Dr. Khazaal studies the links among minorities, media, and language. She has published two books and several articles, including on Arab non-religious groups, speciesism in the US and Spanish media, and EU policy on vivisection. Her latest book, Pretty Liar: Television, Language, and Gender in Wartime Lebanon, is a cultural study of the role of audiences in redefining trust in the media during violent crises and deep social divisions.
She was also a founding board member of the Cannon River STEM School and a cultural consultant for the 2005 Spielberg movie Munich and other popular productions. Dr. Khazaal studies the links among minorities, media, and language. She has published two books and several articles, including on Arab non-religious groups, speciesism in the US and Spanish media, and EU policy on vivisection. Her latest book, Pretty Liar: Television, Language, and Gender in Wartime Lebanon, is a cultural study of the role of audiences in redefining trust in the media during violent crises and deep social divisions.
Dr. Laith Al-Shawaf is an evolutionary psychologist and an Assistant Professor of Psychology at the University of Colorado – Colorado Springs. He has worked as a statistical consultant, taught and conducted research in several different countries, and is the youngest person to have received the honor of a Visiting Fellowship at the Institute for Advanced Study in Berlin. His work (together with collaborators) has been featured in the BBC, The Washington Post, The Atlantic, World Economic Forum, The Huffington Post, Phys.org, Slate, The Today Show, Men’s Health, Psychology Today, and Time Magazine. He is also an elected member of AGYA, the Arab-German Young Academy of Sciences and Humanities. He’s thrilled to have joined the IBB team.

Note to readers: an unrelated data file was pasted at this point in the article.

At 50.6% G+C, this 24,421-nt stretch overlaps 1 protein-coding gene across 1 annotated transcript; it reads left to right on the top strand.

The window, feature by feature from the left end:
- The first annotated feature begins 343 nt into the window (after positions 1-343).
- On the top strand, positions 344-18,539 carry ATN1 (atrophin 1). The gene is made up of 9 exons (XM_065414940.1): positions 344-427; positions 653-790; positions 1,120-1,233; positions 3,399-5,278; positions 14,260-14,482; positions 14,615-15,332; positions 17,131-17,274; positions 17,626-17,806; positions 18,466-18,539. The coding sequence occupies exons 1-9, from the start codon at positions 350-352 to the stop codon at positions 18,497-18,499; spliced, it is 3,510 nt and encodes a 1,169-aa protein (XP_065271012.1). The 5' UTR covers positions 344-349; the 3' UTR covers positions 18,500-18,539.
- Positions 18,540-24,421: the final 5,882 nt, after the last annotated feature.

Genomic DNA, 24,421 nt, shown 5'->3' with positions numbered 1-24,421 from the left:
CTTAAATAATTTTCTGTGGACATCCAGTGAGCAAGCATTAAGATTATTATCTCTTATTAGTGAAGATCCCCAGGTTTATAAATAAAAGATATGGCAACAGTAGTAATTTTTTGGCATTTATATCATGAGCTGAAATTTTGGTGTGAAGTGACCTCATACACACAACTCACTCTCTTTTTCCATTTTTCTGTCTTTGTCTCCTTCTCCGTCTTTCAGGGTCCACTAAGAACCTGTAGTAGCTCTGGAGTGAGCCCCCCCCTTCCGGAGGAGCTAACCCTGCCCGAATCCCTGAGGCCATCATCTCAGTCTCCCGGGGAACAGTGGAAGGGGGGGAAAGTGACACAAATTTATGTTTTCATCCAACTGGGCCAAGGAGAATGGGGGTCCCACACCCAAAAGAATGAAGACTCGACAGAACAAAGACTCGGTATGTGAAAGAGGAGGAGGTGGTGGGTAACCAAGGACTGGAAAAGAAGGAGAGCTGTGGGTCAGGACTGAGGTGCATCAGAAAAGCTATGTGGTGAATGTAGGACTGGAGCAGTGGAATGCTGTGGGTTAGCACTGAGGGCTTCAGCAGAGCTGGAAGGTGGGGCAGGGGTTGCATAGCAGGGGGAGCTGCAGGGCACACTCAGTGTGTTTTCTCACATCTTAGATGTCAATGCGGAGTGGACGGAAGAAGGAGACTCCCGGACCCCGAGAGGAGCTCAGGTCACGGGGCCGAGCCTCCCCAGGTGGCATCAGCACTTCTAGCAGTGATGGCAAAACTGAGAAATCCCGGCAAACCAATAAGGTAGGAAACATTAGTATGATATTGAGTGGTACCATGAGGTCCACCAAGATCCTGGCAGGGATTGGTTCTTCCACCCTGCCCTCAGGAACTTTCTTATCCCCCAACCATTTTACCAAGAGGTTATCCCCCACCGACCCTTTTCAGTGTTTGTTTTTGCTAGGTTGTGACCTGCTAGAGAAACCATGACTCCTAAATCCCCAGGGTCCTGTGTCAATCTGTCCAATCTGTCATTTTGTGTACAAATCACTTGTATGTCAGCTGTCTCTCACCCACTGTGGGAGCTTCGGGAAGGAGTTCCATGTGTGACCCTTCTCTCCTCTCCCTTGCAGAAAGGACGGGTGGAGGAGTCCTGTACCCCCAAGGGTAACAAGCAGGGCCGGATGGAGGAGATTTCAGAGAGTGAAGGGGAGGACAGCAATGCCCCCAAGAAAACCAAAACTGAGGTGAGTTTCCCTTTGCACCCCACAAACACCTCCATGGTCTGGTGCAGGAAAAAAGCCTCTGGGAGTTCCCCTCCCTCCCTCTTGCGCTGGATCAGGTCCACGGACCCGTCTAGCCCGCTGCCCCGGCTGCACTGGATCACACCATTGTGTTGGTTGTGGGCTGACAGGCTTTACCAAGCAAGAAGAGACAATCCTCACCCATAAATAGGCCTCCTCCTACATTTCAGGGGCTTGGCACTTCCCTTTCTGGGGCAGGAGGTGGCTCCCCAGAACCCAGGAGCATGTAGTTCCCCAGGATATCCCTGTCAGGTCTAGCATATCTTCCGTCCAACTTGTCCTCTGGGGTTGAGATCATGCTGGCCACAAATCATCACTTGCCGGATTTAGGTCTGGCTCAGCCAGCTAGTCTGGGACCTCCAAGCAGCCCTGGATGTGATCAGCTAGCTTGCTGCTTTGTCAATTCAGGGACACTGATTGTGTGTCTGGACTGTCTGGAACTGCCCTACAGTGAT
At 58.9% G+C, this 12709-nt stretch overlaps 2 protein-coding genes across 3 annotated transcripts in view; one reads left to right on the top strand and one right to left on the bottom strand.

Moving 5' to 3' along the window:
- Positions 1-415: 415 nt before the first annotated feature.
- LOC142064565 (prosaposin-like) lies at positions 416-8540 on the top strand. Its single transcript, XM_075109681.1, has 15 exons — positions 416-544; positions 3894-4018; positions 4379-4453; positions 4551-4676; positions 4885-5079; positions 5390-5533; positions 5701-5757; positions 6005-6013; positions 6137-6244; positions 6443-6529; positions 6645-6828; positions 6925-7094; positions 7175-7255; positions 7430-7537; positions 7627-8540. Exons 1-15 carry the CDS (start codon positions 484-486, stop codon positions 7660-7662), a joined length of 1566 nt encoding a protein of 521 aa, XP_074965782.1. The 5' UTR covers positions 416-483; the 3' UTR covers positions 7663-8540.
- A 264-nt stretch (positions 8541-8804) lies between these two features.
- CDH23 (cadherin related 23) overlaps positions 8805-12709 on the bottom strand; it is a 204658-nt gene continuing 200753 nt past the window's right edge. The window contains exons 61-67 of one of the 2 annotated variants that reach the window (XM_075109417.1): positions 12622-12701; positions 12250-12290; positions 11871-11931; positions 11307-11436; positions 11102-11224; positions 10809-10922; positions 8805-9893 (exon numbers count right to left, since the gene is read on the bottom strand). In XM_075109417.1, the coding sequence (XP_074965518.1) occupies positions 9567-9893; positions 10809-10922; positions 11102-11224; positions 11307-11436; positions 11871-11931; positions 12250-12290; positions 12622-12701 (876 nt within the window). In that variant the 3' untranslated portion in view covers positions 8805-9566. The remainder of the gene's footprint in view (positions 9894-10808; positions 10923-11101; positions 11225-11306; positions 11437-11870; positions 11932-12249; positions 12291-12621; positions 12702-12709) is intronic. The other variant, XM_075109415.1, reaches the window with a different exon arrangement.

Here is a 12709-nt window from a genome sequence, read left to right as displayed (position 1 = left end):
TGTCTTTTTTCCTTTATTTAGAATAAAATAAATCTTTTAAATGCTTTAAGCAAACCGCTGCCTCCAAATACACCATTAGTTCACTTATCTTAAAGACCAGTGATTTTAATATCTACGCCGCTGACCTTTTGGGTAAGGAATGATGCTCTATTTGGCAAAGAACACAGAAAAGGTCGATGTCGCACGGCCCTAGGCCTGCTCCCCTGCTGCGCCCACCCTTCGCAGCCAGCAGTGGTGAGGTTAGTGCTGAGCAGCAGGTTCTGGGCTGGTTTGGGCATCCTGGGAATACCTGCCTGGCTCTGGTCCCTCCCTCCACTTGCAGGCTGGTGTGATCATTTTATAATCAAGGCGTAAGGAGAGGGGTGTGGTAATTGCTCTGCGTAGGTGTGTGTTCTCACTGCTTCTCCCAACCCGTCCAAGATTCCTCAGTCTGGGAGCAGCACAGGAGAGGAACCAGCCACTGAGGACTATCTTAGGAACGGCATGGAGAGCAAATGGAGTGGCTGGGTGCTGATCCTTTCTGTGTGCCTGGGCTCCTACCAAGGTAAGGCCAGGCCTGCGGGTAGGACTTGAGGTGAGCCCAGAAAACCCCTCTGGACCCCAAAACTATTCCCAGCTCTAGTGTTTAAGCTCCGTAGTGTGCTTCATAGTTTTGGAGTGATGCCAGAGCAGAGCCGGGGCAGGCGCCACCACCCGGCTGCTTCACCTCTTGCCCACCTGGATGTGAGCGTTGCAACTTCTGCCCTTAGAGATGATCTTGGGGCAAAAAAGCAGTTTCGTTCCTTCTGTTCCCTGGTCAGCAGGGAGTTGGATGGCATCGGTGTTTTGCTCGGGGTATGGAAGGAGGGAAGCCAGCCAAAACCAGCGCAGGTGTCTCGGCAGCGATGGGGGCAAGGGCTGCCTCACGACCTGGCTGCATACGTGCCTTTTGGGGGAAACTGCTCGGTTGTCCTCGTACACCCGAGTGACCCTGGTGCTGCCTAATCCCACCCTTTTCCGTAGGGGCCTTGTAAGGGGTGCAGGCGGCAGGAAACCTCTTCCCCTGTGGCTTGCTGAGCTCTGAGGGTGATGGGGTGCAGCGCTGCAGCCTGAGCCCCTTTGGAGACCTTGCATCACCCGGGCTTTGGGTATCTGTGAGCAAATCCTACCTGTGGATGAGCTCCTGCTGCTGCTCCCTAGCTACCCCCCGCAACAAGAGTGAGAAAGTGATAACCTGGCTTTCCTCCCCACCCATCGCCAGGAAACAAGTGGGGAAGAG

Distinguished Professor in the Practice of Diplomacy at Georgetown University.
Expert in cultural diplomacy, focusing on relations with the Muslim world.